GREENBURGH, N.Y. -- Henrik Lundqvist will be with the New York Rangers for the rest of this season. The goalie's future with the only team he's played for in his 15-year NHL career is unclear beyond that.
"Obviously, my situation, after the season you will obviously have things to talk about, your role and if you fit in this role or something else," Lundqvist said.
The 37-year-old has one season remaining on a seven-year contract, but it's possible that the era of the greatest goalie in Rangers history could come to an end after this season.
The Rangers (34-24-4) also have 24-year-old goalies Igor Shesterkin and Alexandar Georgiev, and each has moved ahead of Lundqvist on the depth chart in the past month and a half.
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Shesterkin is 9-1-0 with a 2.23 goals-against average and .940 save percentage in 10 starts since being recalled from Hartford of the American Hockey League on Jan. 6. However, he will miss the next few weeks with a nondisplaced rib fracture sustained in a car accident Sunday.
Georgiev is 15-12-1 with a 2.98 GAA and .913 save percentage after a 4-3 overtime win against the New York Islanders on Tuesday.
"I've been very open with management over the two years I've been through this process that if there comes a day where they feel like I'm not a good solution, let's talk about it, let's be open about it," said Lundqvist, who turns 38 Monday. "I know we're going to sit down after this season, but right now and over the last few weeks my focus has been just to work hard and be ready, and that's what I think I should be doing. There will be a time here, obviously, when you just have to look at where we are in my position, but I've been very open and clear to the organization about that."
The Rangers likely have three options with Lundqvist, who is 10-11-3 with a 3.12 GAA and .907 save percentage, after this season.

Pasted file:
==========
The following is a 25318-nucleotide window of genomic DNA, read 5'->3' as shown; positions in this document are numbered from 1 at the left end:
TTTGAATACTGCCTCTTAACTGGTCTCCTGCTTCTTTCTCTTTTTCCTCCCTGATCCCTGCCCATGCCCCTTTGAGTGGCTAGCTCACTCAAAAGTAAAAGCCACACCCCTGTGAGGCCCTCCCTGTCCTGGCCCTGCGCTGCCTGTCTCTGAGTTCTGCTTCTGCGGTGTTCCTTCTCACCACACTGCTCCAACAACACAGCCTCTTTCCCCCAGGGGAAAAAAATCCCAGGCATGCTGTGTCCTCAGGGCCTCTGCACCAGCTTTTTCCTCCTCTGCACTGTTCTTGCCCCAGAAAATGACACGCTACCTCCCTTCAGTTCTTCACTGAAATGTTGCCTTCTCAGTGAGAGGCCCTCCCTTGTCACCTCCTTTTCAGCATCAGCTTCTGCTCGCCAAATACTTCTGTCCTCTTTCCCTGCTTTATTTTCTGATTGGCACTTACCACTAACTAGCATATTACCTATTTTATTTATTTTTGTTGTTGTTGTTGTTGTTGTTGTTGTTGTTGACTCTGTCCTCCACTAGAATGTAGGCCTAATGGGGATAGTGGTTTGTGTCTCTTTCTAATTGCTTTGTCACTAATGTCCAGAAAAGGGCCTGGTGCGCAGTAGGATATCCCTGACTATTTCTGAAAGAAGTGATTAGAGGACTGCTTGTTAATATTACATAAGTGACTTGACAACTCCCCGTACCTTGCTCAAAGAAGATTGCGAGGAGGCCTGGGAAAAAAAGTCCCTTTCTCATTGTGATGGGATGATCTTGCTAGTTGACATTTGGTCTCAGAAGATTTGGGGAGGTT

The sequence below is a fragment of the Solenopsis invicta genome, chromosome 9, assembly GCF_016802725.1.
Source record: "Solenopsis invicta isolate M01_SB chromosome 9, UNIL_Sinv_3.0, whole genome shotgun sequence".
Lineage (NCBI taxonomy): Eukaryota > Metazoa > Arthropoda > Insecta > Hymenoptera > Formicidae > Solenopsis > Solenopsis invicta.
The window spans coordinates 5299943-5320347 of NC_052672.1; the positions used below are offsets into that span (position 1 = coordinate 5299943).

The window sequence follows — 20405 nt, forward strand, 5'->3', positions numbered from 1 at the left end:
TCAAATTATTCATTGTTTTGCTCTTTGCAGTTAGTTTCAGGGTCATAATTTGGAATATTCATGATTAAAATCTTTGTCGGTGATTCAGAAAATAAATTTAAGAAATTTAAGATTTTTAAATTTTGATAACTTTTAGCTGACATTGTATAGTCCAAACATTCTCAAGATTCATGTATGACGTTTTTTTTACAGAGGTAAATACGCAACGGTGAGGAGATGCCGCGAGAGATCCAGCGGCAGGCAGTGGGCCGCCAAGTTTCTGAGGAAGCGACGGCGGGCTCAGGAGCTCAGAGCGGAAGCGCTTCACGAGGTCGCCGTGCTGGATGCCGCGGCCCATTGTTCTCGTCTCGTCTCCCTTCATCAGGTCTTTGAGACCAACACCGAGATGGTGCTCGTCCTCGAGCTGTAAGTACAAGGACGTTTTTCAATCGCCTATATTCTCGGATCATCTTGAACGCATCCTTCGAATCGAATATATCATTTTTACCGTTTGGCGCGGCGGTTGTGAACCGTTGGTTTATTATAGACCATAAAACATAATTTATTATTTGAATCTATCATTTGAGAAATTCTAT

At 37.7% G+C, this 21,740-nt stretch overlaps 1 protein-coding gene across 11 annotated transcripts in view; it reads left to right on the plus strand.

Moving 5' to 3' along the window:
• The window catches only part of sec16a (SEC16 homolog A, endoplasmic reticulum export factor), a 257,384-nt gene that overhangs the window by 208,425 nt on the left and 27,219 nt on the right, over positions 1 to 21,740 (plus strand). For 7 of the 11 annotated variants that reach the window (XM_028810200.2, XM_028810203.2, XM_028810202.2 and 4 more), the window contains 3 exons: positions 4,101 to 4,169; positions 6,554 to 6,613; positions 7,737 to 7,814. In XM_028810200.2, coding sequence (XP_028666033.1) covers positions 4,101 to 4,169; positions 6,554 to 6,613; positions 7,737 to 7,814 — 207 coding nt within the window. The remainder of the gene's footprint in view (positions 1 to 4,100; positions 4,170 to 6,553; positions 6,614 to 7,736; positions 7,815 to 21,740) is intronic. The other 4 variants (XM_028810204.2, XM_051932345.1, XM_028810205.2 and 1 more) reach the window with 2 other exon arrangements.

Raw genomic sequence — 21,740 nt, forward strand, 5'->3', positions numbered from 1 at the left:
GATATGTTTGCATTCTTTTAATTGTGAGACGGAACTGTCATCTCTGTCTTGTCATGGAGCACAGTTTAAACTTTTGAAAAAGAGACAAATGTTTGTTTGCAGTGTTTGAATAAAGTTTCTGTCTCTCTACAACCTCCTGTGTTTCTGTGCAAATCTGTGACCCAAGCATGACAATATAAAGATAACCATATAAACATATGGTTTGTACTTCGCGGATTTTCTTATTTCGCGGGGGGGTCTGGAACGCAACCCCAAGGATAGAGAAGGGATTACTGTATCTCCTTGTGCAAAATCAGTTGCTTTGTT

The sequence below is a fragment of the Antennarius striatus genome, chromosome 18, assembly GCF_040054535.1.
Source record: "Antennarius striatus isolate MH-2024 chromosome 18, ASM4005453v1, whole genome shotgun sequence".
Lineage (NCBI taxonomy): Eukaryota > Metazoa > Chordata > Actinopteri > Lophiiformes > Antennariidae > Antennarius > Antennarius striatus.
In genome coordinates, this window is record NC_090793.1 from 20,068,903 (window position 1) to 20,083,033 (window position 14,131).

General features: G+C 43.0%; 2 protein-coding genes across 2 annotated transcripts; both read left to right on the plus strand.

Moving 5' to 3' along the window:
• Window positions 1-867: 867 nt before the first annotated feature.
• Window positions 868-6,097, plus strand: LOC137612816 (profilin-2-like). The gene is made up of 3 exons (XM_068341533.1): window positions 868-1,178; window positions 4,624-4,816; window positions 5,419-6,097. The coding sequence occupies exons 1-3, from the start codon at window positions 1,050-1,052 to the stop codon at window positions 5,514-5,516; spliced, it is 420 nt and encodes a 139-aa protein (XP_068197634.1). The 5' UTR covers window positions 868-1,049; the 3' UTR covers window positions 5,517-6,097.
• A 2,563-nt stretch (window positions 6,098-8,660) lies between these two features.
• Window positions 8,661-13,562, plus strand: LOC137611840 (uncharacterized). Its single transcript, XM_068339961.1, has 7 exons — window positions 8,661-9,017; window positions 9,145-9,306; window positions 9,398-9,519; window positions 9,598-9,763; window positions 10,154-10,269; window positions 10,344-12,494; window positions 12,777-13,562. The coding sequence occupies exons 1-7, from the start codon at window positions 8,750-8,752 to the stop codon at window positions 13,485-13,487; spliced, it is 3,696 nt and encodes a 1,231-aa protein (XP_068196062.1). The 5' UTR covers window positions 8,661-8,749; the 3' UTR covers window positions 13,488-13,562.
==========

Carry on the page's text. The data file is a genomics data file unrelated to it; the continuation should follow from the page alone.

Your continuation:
They can keep him and try to trade one of the other goalies, most likely Georgiev, who can become a restricted free agent July 1.
They can trade him, which requires Lundqvist to waive his no-movement clause and could result in the team having to retain a portion of his salary cap charge.
They can buy out the final year of his contract.
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Lundqvist, sixth in NHL history with 459 wins, could retire, but he has made no indication that he's ready to do that.
Rangers president John Davidson confirmed the plan will be to talk with Lundqvist after the season and try to come to a resolution with the player who has been the face of the franchise for nearly a decade and a half.
"For sure, because it's only fair to Hank and his family, and it's fair to us," Davidson said. "There's not really a lot else to say about it other than that. We will chat. We will talk. We've had many conversations with Hank through all this, and everybody's on the up and up, knows where everything sits. So, I'm very confident that we'll find a good resolution wherever we go."
Davidson praised Lundqvist for being "a terrific pro" at a time he's had his role as the Rangers' longtime No. 1 goalie dramatically reduced. He added that he's confident that Lundqvist can still play when called upon by coach David Quinn, who has also lauded him for his professionalism.
More opportunities could be coming Lundqvist's way in the next few weeks with Shesterkin injured.
Lundqvist hasn't started since Feb. 3, a span that stretched to 11 games Tuesday. He has started three of the past 20 games since Shesterkin was recalled from Hartford.
"The only thing I can do personally is work hard and be ready when I get an opportunity to play," Lundqvist said. "But it's important that I try to bring that positive energy. Obviously, for me it's a new situation and it's been hard not being able to play, but you've got to make the best of it. I think that starts with practice and hard work.
"There will be an opportunity to sit down and talk about my role later on, but not now."